In college, I double majored in classical guitar performance and composition. Finally, I ended up with a double BM, double MM, and, ultimately a DMA in composition. In undergrad, there was - at last - a real classical guitar teacher who was, by far, the best guitarist I had known "in real life". Also, in undergrad, I bought the first electric guitar I really played; a sea blue/green Kramer, classic 80s - locking nuts, Floyd Rose tremolo - purchased from a dude, who seemed much older at the time but was probably only about 23, whose girlfriend was making him sell it so they could settle down. He made me promise to play it. That guitar became the first guitar I adapted, prepared, and installed a MIDI pickup on. It was used in the noise/timbre trio Auris, where I tuned it down relatively to low B to match the resonance of Eric Leonardson's springboard. The second electric I adapted was a black Mexican Strat which had something of a history in DIY Chicago bands. While the Kramer's wandering pitch center worked well with Auris, and became a feature in that group's improvising techniques, the Strat could actually play fretted notes in tune.
Volcano Radar live at Northwestern University Elbio Barilari, guitar, Julia A. Miller, guitar/video, Harrison Bankhead, bass, Avreeayl Ra, drums
Later, I had the Jeff Beck tone mod done on it, and also had the tremolo set up like Beck's - in order to play scalar notes with the tremolo bar. I contemplated building my own "ultimate art guitar" but realized what I wanted was an instrument that would elevate my electric playing, taking it to a new level, and one that I couldn't build on my own. For several years, I made lists of features, diagrams of instruments, chose wood, and finally found a luthier willing to build what I wanted. Recently, I completed an amp to pair with that guitar, a 50w tweed Twin. In the early 90s, I began attempting to use a computer with the guitar. The inability of the processors to cope lead to my interest in interruption and "glitch". This also evolved into triggering videos with my sound improvising. For immersive or multichannel sound, I occasionally use this special breakout box with my MIDI pickup, routing each string to its own channel. Recently, the opportunity to play and collaborate with free jazz musicians in the context of Volcano Radar has been a dream; that band has been and will be the catalyst for large composed and improvised performances.
Julia Miller performs "Harrow/Dormant", a graphic score by Noé Cuéllar. Live from Transistor, Chicago (February 2011), as part of Articular Facet 1.
What would you enjoy most in a music work?
Sincerity, challenge, proportion.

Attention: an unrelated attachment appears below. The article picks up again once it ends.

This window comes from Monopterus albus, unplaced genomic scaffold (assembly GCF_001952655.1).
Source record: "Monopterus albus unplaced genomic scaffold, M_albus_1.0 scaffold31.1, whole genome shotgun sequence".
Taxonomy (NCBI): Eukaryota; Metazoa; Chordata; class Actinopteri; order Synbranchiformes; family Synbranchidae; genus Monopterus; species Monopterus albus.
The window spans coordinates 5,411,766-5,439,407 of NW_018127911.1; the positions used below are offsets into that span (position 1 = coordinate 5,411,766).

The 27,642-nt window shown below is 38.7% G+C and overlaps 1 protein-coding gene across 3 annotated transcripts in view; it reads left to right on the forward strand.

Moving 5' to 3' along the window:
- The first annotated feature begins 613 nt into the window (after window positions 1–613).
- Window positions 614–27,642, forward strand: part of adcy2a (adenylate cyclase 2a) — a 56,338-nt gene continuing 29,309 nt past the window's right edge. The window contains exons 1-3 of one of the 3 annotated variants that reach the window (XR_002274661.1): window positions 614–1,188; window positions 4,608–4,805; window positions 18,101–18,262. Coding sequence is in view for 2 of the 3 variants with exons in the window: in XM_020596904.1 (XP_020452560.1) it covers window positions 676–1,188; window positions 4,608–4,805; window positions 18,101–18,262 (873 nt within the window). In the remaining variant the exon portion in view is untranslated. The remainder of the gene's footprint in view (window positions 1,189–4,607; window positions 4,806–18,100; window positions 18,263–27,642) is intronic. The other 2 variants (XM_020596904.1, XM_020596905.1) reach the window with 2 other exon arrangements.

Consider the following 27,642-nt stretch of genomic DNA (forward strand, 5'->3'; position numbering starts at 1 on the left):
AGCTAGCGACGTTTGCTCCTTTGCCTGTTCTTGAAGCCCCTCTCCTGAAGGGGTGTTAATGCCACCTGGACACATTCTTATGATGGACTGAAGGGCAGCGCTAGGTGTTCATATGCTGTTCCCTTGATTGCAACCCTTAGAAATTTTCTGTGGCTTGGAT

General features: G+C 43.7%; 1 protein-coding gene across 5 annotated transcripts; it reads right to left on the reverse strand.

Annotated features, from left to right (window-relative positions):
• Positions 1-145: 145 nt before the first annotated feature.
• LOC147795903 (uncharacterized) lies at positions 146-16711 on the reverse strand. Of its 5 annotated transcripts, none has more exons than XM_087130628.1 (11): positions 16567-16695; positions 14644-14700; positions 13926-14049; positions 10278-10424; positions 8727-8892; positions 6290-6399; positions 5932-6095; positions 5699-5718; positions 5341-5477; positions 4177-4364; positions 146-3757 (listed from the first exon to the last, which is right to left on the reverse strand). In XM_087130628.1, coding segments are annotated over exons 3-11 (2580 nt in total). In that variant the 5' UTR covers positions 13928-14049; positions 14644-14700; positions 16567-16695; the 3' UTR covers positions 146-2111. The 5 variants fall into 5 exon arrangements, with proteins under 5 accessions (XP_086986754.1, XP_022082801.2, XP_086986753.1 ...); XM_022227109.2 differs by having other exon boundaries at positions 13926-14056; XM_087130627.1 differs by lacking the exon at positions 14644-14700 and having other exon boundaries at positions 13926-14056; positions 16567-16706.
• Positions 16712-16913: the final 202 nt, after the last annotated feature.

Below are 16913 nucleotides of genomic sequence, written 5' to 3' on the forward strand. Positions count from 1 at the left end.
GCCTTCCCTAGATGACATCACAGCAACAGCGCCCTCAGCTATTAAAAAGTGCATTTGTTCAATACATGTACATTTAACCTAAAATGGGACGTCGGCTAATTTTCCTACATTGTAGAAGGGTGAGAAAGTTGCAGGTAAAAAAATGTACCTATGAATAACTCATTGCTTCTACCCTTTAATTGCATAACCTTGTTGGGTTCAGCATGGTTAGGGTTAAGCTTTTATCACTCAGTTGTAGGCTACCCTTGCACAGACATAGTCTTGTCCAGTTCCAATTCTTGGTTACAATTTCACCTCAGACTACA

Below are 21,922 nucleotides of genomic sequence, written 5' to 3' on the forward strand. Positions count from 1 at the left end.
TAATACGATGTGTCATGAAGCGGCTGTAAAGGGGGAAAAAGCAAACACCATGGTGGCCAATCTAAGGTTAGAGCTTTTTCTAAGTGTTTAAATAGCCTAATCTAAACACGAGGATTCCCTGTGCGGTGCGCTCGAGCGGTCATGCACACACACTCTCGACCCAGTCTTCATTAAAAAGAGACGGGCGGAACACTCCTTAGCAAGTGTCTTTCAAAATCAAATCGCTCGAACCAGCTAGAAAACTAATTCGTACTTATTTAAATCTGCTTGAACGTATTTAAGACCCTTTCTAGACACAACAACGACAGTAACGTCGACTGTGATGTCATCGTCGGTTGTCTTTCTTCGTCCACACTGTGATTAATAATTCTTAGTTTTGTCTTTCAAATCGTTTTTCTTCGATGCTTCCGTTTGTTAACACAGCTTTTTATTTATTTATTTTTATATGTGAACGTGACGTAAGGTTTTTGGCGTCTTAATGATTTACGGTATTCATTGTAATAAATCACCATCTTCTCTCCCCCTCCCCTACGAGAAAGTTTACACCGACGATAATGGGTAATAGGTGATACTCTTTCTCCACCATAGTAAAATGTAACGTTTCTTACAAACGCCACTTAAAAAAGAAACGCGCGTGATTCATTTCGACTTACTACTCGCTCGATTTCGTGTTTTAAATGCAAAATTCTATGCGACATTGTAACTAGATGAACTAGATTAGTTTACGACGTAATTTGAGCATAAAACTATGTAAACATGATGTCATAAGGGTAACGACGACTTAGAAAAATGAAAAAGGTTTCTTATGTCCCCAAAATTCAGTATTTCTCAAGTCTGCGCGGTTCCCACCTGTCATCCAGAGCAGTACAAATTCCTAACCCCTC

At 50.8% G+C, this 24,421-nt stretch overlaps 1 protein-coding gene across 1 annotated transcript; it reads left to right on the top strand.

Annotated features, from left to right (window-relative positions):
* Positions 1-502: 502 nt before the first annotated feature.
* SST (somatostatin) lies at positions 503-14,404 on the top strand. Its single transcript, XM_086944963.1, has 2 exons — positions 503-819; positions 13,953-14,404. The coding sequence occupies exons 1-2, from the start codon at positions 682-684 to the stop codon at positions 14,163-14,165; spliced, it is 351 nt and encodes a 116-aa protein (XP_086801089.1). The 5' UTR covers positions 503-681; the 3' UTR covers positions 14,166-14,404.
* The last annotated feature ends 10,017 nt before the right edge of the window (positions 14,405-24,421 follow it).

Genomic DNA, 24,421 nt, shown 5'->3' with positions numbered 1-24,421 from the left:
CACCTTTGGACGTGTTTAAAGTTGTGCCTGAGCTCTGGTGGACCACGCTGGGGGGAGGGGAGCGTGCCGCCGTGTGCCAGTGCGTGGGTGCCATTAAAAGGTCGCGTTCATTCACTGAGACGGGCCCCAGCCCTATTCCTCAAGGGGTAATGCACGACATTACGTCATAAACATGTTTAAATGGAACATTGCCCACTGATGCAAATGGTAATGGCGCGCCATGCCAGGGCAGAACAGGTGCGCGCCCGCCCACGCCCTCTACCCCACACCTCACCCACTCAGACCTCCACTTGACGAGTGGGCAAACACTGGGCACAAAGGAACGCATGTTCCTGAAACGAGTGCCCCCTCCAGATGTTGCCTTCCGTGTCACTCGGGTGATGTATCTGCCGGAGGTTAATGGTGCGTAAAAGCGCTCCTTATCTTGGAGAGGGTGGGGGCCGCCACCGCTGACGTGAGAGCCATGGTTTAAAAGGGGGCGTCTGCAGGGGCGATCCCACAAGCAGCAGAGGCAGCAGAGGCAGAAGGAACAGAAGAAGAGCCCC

If you could, what would you say to yourself 30 (or 35) years ago, about your musical career?
Have the confidence to truly focus on your own playing in a public way (not only in a private way), and be okay with calling positive attention to yourself.
Julia Miller performs "Harrow/Dormant", a graphic score by Noé Cuéllar. Live at WNUR Airplay, Chicago (March 2011)
What quality do you most empathize with in a musician?
Fire. And brains.
Which living or dead artist would you like to collaborate with?
Nels Cline, Neil Young/Joni Mitchell, Frank Zappa, Arthur Blythe, Lee Bontecou, Pierre Henri
Dissecting Norton is a live combination of two improvised operas following independent graphic scores: Dissecting Adam, by Julia A. Miller, and I, Norton, by Gino Robair, take the shape of improvised collages governed by graphic timelines. They combine the use of hand cues, graphic scores, memory-based improvisational structures, and traditionally notated music.
What is some valuable advice that someone has given to you in the past?
"Poné las bolas arriba de la mesa"/(Put your balls over the table)
What gear do you use?
Out of a couple dozen instruments, there are three guitars that I use most: Todd Keehn electric/MIDI Guild Starfire S4 semi-hollow Barranco classical guitar Amps: Vintage Roland Jazz Chorus 120 Handmade 50w Tweed Twin stereo or quad PA Various pedals (handmade/mods/commercial) in my pedal board MIDI pickups GI-10 MIDI interface JV-1010 Roland sound module things I carry in my guitar case: threaded metal rod to use like a bow ebow steel slide ceramic slide various picks metal nail files and sandpaper contact mics and inductors, sometimes a mini .5w amp strings: coated for the Keehn; light tops/heavy bottoms for the others.
www.tkinstruments.com Custom Spalted Maple Burl Guitar; built for Julia Miller, By Todd Keehn
What do you like the most about being a musician?
It's not that I "like" being a musician, it is simply what I do.
What projects are you working on now and what does the future hold?
We are mixing a new Volcano Radar release, consisting of live recordings of improvised performances by the band made since August 2014. I was asked to write a concerto for electric/MIDI guitar, classical guitar trio, and large (200 player) acoustic guitar orchestra for performance in 2015. It's also about time for a new solo record.
Julia A. Miller Solo Variations